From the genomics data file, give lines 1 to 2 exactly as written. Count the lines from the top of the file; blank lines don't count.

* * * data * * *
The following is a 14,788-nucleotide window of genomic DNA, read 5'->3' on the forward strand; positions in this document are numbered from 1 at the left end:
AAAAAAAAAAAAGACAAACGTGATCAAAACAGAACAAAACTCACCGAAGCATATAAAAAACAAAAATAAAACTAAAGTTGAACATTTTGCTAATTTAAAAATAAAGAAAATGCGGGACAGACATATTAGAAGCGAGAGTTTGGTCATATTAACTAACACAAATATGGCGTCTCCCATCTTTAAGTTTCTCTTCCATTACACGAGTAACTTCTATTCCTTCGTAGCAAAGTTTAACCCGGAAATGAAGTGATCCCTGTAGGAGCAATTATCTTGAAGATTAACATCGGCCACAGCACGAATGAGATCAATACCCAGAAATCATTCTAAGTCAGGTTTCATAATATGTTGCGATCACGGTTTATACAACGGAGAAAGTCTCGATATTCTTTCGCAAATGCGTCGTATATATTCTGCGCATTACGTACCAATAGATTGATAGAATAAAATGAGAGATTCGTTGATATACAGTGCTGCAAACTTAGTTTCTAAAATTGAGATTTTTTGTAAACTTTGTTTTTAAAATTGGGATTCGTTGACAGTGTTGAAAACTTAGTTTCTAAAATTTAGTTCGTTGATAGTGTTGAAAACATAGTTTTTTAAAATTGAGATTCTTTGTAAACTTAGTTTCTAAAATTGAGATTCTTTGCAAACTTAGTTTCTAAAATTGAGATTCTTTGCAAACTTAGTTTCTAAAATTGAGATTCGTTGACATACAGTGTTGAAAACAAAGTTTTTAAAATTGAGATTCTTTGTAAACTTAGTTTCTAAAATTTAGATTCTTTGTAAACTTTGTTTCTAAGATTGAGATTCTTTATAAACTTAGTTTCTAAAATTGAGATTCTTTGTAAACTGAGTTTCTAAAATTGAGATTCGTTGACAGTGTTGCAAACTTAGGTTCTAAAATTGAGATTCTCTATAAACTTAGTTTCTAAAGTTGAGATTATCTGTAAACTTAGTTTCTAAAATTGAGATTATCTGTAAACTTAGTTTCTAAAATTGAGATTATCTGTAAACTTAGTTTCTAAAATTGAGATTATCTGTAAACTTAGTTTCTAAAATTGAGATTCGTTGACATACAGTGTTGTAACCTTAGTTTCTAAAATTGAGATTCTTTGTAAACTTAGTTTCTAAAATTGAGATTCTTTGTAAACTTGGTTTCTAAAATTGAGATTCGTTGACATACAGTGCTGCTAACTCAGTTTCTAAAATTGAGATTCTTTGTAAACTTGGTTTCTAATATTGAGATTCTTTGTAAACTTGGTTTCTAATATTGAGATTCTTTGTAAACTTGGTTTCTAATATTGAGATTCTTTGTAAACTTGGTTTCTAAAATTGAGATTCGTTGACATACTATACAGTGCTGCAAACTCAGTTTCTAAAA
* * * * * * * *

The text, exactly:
The following is a 14,788-nucleotide window of genomic DNA, read 5'->3' on the forward strand; positions in this document are numbered from 1 at the left end:
AAAAAAAAAAAAGACAAACGTGATCAAAACAGAACAAAACTCACCGAAGCATATAAAAAACAAAAATAAAACTAAAGTTGAACATTTTGCTAATTTAAAAATAAAGAAAATGCGGGACAGACATATTAGAAGCGAGAGTTTGGTCATATTAACTAACACAAATATGGCGTCTCCCATCTTTAAGTTTCTCTTCCATTACACGAGTAACTTCTATTCCTTCGTAGCAAAGTTTAACCCGGAAATGAAGTGATCCCTGTAGGAGCAATTATCTTGAAGATTAACATCGGCCACAGCACGAATGAGATCAATACCCAGAAATCATTCTAAGTCAGGTTTCATAATATGTTGCGATCACGGTTTATACAACGGAGAAAGTCTCGATATTCTTTCGCAAATGCGTCGTATATATTCTGCGCATTACGTACCAATAGATTGATAGAATAAAATGAGAGATTCGTTGATATACAGTGCTGCAAACTTAGTTTCTAAAATTGAGATTTTTTGTAAACTTTGTTTTTAAAATTGGGATTCGTTGACAGTGTTGAAAACTTAGTTTCTAAAATTTAGTTCGTTGATAGTGTTGAAAACATAGTTTTTTAAAATTGAGATTCTTTGTAAACTTAGTTTCTAAAATTGAGATTCTTTGCAAACTTAGTTTCTAAAATTGAGATTCTTTGCAAACTTAGTTTCTAAAATTGAGATTCGTTGACATACAGTGTTGAAAACAAAGTTTTTAAAATTGAGATTCTTTGTAAACTTAGTTTCTAAAATTTAGATTCTTTGTAAACTTTGTTTCTAAGATTGAGATTCTTTATAAACTTAGTTTCTAAAATTGAGATTCTTTGTAAACTGAGTTTCTAAAATTGAGATTCGTTGACAGTGTTGCAAACTTAGGTTCTAAAATTGAGATTCTCTATAAACTTAGTTTCTAAAGTTGAGATTATCTGTAAACTTAGTTTCTAAAATTGAGATTATCTGTAAACTTAGTTTCTAAAATTGAGATTATCTGTAAACTTAGTTTCTAAAATTGAGATTATCTGTAAACTTAGTTTCTAAAATTGAGATTCGTTGACATACAGTGTTGTAACCTTAGTTTCTAAAATTGAGATTCTTTGTAAACTTAGTTTCTAAAATTGAGATTCTTTGTAAACTTGGTTTCTAAAATTGAGATTCGTTGACATACAGTGCTGCTAACTCAGTTTCTAAAATTGAGATTCTTTGTAAACTTGGTTTCTAATATTGAGATTCTTTGTAAACTTGGTTTCTAATATTGAGATTCTTTGTAAACTTGGTTTCTAATATTGAGATTCTTTGTAAACTTGGTTTCTAAAATTGAGATTCGTTGACATACTATACAGTGCTGCAAACTCAGTTTCTAAAA